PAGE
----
In his first speech after the U.S. presidential election, Joe Biden asked all Americans to end “this grim era of demonization.” It was a timely request for civility given the vilification of candidates during the campaign. His call also opens a door for more constructive debate over policy in Washington.
Yet what stood out was that he did not name names. He did not shame anyone but rather merely pointed to the practice of name-calling, not the people who do it. He kept the demon of demonization separate from those who resort to it – with a certainty that it could melt away.
“Let’s give each other a chance,” Mr. Biden said, by listening to each other.
The moment was similar to a famous speech 70 years ago by Sen. Margaret Chase Smith on the Senate floor. The Republican from Maine asked her party to “do some soul-searching” and not ride to power on character assassination and unsubstantiated accusations of treason. She did not name her Republican colleague Sen. Joseph McCarthy of Wisconsin, who was using public fear of communism to subvert his enemies. In fact, by not doing so she better exposed the emptiness of what is now called McCarthyism, or accusations unrooted in truth. Soon after, Mr. McCarthy’s crusade collapsed.
In both politics and diplomacy, it is still common to portray someone as “the other,” as not quite capable of good qualities to lead or open to change. But as former U.S. Secretary of State Henry Kissinger noted in 2014, the demonization of Russian leader Vladimir Putin in the United States is not a policy, “it’s an alibi for not having a policy.”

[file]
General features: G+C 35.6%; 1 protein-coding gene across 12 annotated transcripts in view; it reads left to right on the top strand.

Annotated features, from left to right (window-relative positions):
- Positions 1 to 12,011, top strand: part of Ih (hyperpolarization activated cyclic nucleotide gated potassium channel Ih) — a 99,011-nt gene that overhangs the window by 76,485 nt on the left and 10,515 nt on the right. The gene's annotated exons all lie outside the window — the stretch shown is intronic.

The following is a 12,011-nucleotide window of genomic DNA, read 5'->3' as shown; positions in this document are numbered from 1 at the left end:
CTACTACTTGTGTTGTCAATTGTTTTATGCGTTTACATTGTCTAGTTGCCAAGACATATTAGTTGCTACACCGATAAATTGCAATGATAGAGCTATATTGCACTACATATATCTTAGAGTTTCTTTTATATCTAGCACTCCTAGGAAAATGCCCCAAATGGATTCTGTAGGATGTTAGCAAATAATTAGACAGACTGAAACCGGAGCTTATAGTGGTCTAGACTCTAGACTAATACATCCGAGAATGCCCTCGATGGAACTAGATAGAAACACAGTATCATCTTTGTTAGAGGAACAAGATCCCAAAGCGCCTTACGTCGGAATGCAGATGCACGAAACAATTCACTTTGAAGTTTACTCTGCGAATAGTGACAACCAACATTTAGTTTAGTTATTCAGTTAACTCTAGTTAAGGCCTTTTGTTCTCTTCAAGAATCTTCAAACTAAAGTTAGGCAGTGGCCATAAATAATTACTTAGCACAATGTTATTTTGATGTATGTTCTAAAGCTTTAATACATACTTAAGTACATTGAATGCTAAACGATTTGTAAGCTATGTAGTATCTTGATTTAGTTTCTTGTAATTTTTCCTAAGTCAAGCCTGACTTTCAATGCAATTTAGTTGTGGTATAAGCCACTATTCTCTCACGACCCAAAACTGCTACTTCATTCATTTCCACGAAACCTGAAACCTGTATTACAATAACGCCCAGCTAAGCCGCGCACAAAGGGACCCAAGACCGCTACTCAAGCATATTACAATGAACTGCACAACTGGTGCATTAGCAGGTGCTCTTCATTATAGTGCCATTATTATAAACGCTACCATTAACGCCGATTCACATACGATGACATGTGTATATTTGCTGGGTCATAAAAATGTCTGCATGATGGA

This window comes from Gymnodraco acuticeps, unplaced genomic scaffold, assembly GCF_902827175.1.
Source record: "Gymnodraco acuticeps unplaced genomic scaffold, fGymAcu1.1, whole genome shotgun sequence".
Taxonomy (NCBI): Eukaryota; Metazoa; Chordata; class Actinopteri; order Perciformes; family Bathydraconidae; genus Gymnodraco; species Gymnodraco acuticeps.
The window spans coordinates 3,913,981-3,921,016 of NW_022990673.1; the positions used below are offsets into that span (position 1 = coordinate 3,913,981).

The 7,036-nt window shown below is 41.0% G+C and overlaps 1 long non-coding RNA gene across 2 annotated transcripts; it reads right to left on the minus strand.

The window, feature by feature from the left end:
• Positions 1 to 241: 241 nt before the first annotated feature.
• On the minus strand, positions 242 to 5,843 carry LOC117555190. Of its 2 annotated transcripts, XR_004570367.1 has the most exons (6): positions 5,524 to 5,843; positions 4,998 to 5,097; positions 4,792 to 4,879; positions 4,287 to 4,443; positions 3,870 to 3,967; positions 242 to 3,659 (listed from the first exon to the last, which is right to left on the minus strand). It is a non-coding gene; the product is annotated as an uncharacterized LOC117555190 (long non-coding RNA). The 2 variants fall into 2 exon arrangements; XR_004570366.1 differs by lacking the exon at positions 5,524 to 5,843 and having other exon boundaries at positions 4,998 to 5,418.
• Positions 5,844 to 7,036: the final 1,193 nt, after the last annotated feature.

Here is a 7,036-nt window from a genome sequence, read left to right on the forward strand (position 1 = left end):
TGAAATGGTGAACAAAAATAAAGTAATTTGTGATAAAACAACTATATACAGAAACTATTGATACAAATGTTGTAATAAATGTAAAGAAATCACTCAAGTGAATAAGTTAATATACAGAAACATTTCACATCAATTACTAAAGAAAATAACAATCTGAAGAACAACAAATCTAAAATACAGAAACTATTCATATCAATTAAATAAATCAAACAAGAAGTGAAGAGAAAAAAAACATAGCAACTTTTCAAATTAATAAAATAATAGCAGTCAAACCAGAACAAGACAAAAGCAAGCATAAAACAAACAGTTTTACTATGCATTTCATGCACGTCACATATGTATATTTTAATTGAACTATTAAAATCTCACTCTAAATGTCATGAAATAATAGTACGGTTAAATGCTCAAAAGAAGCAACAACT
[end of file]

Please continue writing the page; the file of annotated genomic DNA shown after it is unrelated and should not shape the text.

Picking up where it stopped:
Personal attacks, or what political scientists call “negative partisanship,” are often an attempt to win a debate other than on merits. Mr. Biden himself has admitted he has struggled with separating the political from the personal. He often tells the story from his early years in the Senate when a colleague, Sen. Jesse Helms, denounced a bill granting rights to Americans with disabilities. An angry Senator Biden was ready to attack him for lacking empathy when Senate Majority Leader Mike Mansfield took Mr. Biden aside to inform him that Senator Helms had adopted a child with a disability.
“It is always appropriate to question another man or woman’s judgment. It’s never appropriate to judge the motive because you don’t know what it is,” Senator Mansfield said.
Negative stereotypes about others are often a fantasy. A recent poll by Beyond Conflict, a Boston-based nonprofit, found 79% of Democrats and 82% of Republicans overestimate the level to which the other side dehumanizes them. Scholars note that this practice occurs less in small states like Vermont where people tend to know each other or anticipate working with each other. In fact, Sen. Bernie Sanders of Vermont was perhaps the most vocal presidential candidate against demonizing comments.
Mr. Mansfield told Mr. Biden one other thing in 1973. “Your job here is to find the good things in your colleagues – the things their state saw – and not focus on the bad.” Mr. Biden said it was “the single most important piece of advice I got in my career.” Now, as he heads toward the Oval Office, he is passing along that advice to all Americans.